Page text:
I’ve been reading The Creation of Anne Boleyn by Susan Bordo. If you’re any kind of Anne-o-phile, you should read it if you haven’t already. It’s some of the best scholarship that’s been done on the pop culture phenomenon that was Henry’s second queen. And it’s gotten me in a reflective mood.
I keep returning to Anne Boleyn, like many of us do, because she is both relatable and unknowable. She was once a woman who existed and then ceased to exist — what happened between those two points in time is the unknowable. What happened after is so fraught with polemics that there’s no satisfying answer to the question: who was she? We don’t even know her actual birthdate, she was so unremarkable at first. And then, in the space of a few decades, she’s the most [in]famous woman of her age.
So much of the “real Anne” was erased upon her death in 1536, and the only parts that survived were loaded with propaganda on both sides of the telling. The parts that were Anne as she lived and breathed were silenced, as effectively as slicing her head from her shoulders could silence her. Thinking of another queen that went to the scaffold, Marie-Antoinette, who benefits from having lived too closely to our own time to have her authenticity and humanity completely erased in her death, we look back at Anne through the clouded centuries and wonder, “What if?” I know I do.
And I’m hardly alone. We’ve been enacting and reenacting her story since that cold May day in 1536 when she commended her soul into God’s hands and begged everyone who stood witness to pray for her husband, the King, whose hand had signed her death warrant. Thousands of books, plays, sermons, essays, and — of course — movies have been made about her, each attempting to capture some “truth” about this strange woman who was elevated so far above her station by love and then cruelly cut down by a force far more intangible. Was it her? Was it Henry? Was it Cromwell? Was it one of those forks in the historical timeline where fate has to make a sacrifice in order to turn the wheel again for the world to make any progress? We are desperate to find a satisfying conclusion to her life’s tragic story that we invent every possible permutation of Anne and parade her across the stage, thinking that this incarnation might get us a hair closer to understanding what made her, and unmade her. And like grasping at smoke, the Real Anne unsatisfyingly slips away every time.
Her character traits read like those of a heroine in a romance novel. She was proud, intelligent, gifted creatively, and passionate — in both senses of the word. Her features were somewhere between plain and beautiful; her hair chestnut brown in a world that prized golden beauties; she was flat-chested when the standards dictated she should be full-figured; her eyes every color and no color — no one could apparently get close enough to her when she finally mattered to make the call between brown, blue, or hazel. And everyone who looked upon her in life agreed, regardless of their feelings towards her as a person, that she possessed some innate sparkle that those around her lacked. A certain je ne sais quoi, as her cohorts in the French court might have put it, but which doesn’t exactly help us pin her down as a real, tangible person. She is an essence now; a trace of perfume when you walk into an empty room.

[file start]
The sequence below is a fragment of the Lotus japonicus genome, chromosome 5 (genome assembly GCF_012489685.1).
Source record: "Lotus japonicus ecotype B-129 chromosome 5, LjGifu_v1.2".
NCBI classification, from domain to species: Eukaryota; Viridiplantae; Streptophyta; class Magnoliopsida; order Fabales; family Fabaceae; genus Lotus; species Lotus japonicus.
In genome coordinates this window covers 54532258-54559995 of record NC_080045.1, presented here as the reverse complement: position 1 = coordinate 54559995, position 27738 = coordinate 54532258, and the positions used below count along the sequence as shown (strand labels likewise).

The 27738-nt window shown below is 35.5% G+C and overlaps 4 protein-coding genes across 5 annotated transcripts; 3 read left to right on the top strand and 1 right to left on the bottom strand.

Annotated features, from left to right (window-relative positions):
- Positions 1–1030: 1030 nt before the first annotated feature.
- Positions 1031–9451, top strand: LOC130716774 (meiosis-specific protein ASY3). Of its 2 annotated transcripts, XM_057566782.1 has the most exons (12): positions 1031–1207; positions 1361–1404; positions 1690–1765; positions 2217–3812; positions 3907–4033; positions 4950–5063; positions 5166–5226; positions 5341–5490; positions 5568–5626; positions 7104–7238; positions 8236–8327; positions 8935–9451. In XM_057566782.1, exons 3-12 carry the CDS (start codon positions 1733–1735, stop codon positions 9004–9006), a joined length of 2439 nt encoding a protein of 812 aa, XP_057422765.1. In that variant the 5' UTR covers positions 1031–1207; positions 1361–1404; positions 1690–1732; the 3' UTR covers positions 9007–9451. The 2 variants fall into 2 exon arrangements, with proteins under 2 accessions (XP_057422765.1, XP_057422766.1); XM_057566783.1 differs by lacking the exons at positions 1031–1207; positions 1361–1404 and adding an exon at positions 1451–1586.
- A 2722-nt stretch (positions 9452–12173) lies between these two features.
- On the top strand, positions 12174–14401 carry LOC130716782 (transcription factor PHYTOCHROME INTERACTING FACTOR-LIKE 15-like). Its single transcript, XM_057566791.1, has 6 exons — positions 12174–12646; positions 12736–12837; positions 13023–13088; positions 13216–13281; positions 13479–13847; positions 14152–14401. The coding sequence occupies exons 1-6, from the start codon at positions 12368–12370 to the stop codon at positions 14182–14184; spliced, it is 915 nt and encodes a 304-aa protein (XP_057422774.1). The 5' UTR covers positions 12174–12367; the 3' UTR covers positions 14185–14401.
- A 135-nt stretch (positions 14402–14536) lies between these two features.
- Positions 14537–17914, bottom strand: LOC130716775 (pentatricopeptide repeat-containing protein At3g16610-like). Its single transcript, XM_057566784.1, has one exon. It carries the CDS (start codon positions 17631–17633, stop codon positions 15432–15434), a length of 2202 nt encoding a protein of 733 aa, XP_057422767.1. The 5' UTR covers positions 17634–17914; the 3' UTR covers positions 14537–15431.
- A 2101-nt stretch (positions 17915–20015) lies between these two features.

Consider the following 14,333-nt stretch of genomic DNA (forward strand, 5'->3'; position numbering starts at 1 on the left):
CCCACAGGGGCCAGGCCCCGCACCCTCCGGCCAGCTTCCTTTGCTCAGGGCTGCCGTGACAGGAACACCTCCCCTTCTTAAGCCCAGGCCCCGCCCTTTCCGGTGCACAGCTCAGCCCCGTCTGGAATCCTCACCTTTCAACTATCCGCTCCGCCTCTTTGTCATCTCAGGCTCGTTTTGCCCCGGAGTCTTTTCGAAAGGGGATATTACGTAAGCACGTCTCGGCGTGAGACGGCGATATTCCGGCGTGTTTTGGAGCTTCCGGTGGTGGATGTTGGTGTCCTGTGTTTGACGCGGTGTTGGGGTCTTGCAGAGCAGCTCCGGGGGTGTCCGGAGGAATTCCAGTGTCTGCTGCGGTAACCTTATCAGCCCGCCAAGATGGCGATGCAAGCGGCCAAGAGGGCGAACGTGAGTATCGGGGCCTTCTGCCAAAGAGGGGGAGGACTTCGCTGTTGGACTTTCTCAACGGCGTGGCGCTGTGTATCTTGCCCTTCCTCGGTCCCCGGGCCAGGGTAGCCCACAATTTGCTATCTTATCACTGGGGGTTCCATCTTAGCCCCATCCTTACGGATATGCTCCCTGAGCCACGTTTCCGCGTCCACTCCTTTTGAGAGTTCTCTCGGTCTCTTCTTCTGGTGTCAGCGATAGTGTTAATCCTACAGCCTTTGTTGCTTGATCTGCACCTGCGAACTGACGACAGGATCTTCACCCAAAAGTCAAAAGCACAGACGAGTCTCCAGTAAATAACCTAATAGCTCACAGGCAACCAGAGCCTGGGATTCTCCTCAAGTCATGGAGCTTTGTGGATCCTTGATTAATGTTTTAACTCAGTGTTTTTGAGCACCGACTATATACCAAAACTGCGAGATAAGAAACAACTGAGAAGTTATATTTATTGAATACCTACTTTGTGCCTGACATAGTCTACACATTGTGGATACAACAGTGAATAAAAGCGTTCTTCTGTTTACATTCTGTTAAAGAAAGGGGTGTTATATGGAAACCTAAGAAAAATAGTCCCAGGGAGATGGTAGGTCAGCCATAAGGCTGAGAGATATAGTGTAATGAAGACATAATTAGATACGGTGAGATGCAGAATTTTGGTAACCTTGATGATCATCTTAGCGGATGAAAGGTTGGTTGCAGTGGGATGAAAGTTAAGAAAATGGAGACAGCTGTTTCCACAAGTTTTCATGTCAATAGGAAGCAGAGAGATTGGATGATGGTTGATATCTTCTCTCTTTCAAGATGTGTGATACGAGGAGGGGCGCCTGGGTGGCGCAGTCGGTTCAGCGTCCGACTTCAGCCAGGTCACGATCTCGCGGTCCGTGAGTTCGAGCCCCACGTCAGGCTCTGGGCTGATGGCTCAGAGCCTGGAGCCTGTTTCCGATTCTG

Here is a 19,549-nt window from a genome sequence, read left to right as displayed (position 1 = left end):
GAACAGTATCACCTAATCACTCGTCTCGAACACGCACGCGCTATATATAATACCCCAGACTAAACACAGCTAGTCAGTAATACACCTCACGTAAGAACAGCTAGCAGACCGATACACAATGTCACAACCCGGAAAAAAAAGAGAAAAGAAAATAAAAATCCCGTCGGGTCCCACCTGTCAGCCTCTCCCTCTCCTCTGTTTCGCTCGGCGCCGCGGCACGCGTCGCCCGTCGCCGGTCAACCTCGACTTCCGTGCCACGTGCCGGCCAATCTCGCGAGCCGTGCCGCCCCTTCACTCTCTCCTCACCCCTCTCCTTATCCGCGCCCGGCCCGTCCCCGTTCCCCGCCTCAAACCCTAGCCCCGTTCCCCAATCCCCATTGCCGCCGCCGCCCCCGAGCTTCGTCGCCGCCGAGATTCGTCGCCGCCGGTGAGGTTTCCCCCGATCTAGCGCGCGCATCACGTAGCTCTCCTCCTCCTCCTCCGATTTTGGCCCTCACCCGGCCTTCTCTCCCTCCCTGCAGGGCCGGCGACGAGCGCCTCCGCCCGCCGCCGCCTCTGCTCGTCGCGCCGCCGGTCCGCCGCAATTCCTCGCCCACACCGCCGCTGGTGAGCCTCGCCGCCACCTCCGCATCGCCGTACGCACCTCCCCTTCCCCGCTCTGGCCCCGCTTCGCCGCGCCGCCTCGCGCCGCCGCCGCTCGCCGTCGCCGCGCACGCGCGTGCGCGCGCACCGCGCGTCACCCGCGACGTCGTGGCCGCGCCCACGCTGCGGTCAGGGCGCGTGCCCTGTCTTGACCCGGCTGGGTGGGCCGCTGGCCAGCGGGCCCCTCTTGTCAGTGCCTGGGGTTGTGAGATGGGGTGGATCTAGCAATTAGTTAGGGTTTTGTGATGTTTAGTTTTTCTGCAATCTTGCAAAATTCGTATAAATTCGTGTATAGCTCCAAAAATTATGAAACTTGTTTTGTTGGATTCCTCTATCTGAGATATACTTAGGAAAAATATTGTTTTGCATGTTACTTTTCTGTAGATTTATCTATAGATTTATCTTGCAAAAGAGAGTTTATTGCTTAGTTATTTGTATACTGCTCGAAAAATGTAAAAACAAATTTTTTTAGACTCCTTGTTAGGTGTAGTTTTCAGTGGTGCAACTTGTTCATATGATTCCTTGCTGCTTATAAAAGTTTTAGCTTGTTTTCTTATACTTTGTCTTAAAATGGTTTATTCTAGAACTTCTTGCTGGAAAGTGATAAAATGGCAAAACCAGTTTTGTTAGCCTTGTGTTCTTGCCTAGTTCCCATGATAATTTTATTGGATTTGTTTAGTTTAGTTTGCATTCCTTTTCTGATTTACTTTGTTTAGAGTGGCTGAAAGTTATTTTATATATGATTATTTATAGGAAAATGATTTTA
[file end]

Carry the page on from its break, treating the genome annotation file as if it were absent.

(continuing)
Henry, too, has been corrupted by the whims of creative license in the historical narrative. And we can’t simply divorce him from Anne, either, for as much as there is unknown about Anne, there’s so much known about Henry; yet, neither individual gets an honest shake. We don’t know if he ever had a pang of regret in executing Anne; but we hope that, if he had any shred of humanity in him, he may have at least hesitated in signing her death sentence. Historians such as Alison Weir claim he had to have known he was executing an innocent woman; others insist he didn’t care if she was innocent or guilty, she just had to go away.
The thing is that he could have exiled her, as easily as he had exiled Katherine of Aragon. He could have, as supreme head of the English Church, given himself a divorce, as he had with Katherine. But he didn’t. He turned from Sir Loyal Heart to tyrant somewhere in the space of years between 1533 and 1536, and made an example out of Anne Boleyn. Maybe it was Henry’s understanding of himself, that he was and always would be weakened by the charms of a pretty woman, and if they were clever enough, he could be manipulated into advancing them far higher than their birthright warranted. Do not use her as an example, seems to be what Anne’s execution is really saying. And look: Anne’s cousin, Katherine Howard, made the mistake of being just the sort of political pawn Henry couldn’t resist, and hey, he cut her head off too.
But I don’t know, any more than anyone else, if that is truly the case. Maybe Henry was simply a sociopath and had not a care for what he was doing. Maybe Anne was a vindictive harpy who crossed too many lines and threatened to weaken Henry’s dominion. Maybe it was all about needing a male heir and a scapegoat when one failed to appear. And maybe, one should never go looking for answers in Leviticus because it’s only going to screw everyone over in the end.